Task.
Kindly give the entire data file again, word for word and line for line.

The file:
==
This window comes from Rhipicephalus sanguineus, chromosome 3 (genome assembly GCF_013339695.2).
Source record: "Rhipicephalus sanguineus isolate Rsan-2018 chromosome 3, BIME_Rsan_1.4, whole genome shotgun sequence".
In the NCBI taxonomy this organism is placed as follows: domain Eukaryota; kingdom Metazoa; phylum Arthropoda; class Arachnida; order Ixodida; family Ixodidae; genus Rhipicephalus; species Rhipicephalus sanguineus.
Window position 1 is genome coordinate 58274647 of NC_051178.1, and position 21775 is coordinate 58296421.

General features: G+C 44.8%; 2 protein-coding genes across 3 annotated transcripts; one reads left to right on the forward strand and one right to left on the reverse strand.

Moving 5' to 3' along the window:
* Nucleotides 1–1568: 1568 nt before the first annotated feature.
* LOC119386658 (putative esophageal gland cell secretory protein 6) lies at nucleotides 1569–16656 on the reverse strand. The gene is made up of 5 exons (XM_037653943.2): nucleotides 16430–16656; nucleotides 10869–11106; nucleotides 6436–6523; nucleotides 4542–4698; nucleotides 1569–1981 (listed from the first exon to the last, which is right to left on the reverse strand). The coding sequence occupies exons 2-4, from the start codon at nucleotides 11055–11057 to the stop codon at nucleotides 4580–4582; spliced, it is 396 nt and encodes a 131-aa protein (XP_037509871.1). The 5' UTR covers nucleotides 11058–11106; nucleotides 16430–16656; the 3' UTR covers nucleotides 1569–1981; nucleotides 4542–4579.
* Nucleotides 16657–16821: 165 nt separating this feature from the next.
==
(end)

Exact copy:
This window comes from Rhipicephalus sanguineus, chromosome 3 (genome assembly GCF_013339695.2).
Source record: "Rhipicephalus sanguineus isolate Rsan-2018 chromosome 3, BIME_Rsan_1.4, whole genome shotgun sequence".
In the NCBI taxonomy this organism is placed as follows: domain Eukaryota; kingdom Metazoa; phylum Arthropoda; class Arachnida; order Ixodida; family Ixodidae; genus Rhipicephalus; species Rhipicephalus sanguineus.
Window position 1 is genome coordinate 58274647 of NC_051178.1, and position 21775 is coordinate 58296421.

General features: G+C 44.8%; 2 protein-coding genes across 3 annotated transcripts; one reads left to right on the forward strand and one right to left on the reverse strand.

Moving 5' to 3' along the window:
* Nucleotides 1–1568: 1568 nt before the first annotated feature.
* LOC119386658 (putative esophageal gland cell secretory protein 6) lies at nucleotides 1569–16656 on the reverse strand. The gene is made up of 5 exons (XM_037653943.2): nucleotides 16430–16656; nucleotides 10869–11106; nucleotides 6436–6523; nucleotides 4542–4698; nucleotides 1569–1981 (listed from the first exon to the last, which is right to left on the reverse strand). The coding sequence occupies exons 2-4, from the start codon at nucleotides 11055–11057 to the stop codon at nucleotides 4580–4582; spliced, it is 396 nt and encodes a 131-aa protein (XP_037509871.1). The 5' UTR covers nucleotides 11058–11106; nucleotides 16430–16656; the 3' UTR covers nucleotides 1569–1981; nucleotides 4542–4579.
* Nucleotides 16657–16821: 165 nt separating this feature from the next.